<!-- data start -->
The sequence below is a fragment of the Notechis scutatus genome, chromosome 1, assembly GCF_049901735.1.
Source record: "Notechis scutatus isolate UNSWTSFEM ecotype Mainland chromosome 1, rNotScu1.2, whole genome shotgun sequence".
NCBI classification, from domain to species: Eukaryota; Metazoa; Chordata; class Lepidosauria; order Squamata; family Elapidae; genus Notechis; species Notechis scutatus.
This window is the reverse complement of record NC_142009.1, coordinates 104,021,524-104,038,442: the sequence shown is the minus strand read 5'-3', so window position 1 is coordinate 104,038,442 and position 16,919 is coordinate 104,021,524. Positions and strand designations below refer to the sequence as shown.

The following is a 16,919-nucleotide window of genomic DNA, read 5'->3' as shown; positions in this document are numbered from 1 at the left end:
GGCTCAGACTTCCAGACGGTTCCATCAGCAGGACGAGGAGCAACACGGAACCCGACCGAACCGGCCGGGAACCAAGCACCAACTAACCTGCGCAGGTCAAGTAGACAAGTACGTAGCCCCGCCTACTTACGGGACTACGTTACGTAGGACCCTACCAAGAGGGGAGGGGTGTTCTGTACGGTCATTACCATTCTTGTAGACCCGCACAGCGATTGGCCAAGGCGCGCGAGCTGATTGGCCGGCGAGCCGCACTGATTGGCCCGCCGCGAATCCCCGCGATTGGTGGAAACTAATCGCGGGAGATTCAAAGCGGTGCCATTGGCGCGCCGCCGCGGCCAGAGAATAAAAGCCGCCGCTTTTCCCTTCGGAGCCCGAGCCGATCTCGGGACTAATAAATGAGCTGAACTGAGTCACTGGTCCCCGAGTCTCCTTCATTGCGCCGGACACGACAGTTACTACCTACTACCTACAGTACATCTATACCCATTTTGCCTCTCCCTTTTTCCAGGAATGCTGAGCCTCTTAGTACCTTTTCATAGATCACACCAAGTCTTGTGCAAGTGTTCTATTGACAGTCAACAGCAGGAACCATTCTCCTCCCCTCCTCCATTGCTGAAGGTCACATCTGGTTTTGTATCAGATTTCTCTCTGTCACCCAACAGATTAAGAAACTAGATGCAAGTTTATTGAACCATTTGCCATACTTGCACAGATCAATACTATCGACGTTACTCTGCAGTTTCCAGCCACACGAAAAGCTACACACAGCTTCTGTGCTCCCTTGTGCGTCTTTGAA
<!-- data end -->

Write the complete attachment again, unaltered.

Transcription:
The sequence below is a fragment of the Notechis scutatus genome, chromosome 1, assembly GCF_049901735.1.
Source record: "Notechis scutatus isolate UNSWTSFEM ecotype Mainland chromosome 1, rNotScu1.2, whole genome shotgun sequence".
NCBI classification, from domain to species: Eukaryota; Metazoa; Chordata; class Lepidosauria; order Squamata; family Elapidae; genus Notechis; species Notechis scutatus.
This window is the reverse complement of record NC_142009.1, coordinates 104,021,524-104,038,442: the sequence shown is the minus strand read 5'-3', so window position 1 is coordinate 104,038,442 and position 16,919 is coordinate 104,021,524. Positions and strand designations below refer to the sequence as shown.

The following is a 16,919-nucleotide window of genomic DNA, read 5'->3' as shown; positions in this document are numbered from 1 at the left end:
GGCTCAGACTTCCAGACGGTTCCATCAGCAGGACGAGGAGCAACACGGAACCCGACCGAACCGGCCGGGAACCAAGCACCAACTAACCTGCGCAGGTCAAGTAGACAAGTACGTAGCCCCGCCTACTTACGGGACTACGTTACGTAGGACCCTACCAAGAGGGGAGGGGTGTTCTGTACGGTCATTACCATTCTTGTAGACCCGCACAGCGATTGGCCAAGGCGCGCGAGCTGATTGGCCGGCGAGCCGCACTGATTGGCCCGCCGCGAATCCCCGCGATTGGTGGAAACTAATCGCGGGAGATTCAAAGCGGTGCCATTGGCGCGCCGCCGCGGCCAGAGAATAAAAGCCGCCGCTTTTCCCTTCGGAGCCCGAGCCGATCTCGGGACTAATAAATGAGCTGAACTGAGTCACTGGTCCCCGAGTCTCCTTCATTGCGCCGGACACGACAGTTACTACCTACTACCTACAGTACATCTATACCCATTTTGCCTCTCCCTTTTTCCAGGAATGCTGAGCCTCTTAGTACCTTTTCATAGATCACACCAAGTCTTGTGCAAGTGTTCTATTGACAGTCAACAGCAGGAACCATTCTCCTCCCCTCCTCCATTGCTGAAGGTCACATCTGGTTTTGTATCAGATTTCTCTCTGTCACCCAACAGATTAAGAAACTAGATGCAAGTTTATTGAACCATTTGCCATACTTGCACAGATCAATACTATCGACGTTACTCTGCAGTTTCCAGCCACACGAAAAGCTACACACAGCTTCTGTGCTCCCTTGTGCGTCTTTGAA